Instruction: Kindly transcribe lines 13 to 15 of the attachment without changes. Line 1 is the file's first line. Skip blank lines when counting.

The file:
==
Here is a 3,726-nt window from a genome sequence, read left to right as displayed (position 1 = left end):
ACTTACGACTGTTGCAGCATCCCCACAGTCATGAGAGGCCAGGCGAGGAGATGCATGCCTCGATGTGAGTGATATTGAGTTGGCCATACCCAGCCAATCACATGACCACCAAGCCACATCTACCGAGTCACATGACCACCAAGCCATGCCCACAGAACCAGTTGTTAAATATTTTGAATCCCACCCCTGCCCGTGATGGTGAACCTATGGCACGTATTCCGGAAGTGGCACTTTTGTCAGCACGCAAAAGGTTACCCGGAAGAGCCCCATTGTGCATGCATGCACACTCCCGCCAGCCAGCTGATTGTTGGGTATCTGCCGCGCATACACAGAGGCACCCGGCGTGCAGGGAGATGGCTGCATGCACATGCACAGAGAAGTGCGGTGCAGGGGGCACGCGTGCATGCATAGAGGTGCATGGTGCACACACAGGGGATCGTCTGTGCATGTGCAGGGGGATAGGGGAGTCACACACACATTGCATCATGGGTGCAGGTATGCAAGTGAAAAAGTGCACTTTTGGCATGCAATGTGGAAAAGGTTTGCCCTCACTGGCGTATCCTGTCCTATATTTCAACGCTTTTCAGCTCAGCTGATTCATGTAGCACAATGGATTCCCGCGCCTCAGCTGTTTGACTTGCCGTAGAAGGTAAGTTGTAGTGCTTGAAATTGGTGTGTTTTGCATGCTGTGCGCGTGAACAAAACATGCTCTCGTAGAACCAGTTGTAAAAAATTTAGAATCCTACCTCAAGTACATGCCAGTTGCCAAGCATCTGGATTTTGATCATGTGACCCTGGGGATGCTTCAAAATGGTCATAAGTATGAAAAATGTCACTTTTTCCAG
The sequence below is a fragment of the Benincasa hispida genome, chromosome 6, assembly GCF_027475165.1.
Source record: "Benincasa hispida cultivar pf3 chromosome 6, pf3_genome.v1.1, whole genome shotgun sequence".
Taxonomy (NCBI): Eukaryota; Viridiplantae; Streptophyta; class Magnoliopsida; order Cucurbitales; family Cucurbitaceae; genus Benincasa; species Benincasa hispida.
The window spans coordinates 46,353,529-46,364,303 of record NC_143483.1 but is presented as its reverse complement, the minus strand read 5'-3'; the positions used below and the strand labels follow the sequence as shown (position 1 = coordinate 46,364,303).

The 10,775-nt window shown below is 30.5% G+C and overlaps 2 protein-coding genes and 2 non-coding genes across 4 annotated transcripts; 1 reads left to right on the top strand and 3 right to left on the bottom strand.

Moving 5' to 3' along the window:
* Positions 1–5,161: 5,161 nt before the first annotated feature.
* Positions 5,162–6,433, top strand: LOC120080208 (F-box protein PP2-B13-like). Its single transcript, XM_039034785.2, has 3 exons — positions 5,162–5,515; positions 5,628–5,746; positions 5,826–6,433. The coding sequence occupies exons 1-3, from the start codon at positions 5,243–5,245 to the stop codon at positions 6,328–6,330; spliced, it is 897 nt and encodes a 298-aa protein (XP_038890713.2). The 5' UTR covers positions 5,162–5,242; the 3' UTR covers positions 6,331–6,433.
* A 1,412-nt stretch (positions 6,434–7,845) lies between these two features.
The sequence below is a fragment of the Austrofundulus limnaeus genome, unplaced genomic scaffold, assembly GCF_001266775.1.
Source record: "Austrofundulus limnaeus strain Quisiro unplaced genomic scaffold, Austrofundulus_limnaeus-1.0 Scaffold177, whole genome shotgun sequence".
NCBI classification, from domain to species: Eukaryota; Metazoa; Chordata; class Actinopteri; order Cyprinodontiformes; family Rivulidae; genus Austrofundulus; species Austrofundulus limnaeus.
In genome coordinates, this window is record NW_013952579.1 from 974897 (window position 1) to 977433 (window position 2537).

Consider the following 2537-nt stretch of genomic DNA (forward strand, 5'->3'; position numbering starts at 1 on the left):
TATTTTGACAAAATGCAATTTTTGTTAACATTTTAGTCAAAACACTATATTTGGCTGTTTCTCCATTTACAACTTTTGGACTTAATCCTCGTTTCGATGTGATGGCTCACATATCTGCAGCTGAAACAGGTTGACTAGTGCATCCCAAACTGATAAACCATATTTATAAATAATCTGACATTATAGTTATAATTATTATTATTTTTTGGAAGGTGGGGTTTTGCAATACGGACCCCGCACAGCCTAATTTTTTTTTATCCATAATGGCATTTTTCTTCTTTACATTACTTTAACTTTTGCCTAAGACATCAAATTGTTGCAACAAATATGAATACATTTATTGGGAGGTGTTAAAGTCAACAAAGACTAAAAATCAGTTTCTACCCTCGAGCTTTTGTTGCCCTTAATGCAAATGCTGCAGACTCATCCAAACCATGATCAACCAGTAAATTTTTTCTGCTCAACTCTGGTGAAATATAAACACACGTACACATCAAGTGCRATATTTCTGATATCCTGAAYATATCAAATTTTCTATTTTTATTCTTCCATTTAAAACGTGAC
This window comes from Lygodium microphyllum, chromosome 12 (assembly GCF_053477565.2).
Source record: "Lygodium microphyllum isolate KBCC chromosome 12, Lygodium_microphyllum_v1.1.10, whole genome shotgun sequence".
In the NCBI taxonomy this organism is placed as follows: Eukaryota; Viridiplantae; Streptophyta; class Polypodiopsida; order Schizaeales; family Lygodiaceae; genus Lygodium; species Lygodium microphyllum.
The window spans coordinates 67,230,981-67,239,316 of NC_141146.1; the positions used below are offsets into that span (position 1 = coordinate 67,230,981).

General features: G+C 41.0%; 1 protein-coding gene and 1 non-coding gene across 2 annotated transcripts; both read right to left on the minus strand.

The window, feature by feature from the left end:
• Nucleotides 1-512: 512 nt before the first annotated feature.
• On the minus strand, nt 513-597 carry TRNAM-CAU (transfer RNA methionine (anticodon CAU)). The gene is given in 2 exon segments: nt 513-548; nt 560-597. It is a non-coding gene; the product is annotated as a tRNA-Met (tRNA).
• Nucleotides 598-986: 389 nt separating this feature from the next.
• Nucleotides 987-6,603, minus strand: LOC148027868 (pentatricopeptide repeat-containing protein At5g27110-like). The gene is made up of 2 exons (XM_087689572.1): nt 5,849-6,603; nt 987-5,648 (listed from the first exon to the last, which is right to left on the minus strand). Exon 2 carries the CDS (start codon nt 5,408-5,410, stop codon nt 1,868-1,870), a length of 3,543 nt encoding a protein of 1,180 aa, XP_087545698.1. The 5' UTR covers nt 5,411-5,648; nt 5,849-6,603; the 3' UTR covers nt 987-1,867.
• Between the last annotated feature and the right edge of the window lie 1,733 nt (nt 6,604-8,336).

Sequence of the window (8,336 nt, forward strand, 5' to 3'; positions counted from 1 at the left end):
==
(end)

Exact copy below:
Source record: "Austrofundulus limnaeus strain Quisiro unplaced genomic scaffold, Austrofundulus_limnaeus-1.0 Scaffold177, whole genome shotgun sequence".
NCBI classification, from domain to species: Eukaryota; Metazoa; Chordata; class Actinopteri; order Cyprinodontiformes; family Rivulidae; genus Austrofundulus; species Austrofundulus limnaeus.
In genome coordinates, this window is record NW_013952579.1 from 974897 (window position 1) to 977433 (window position 2537).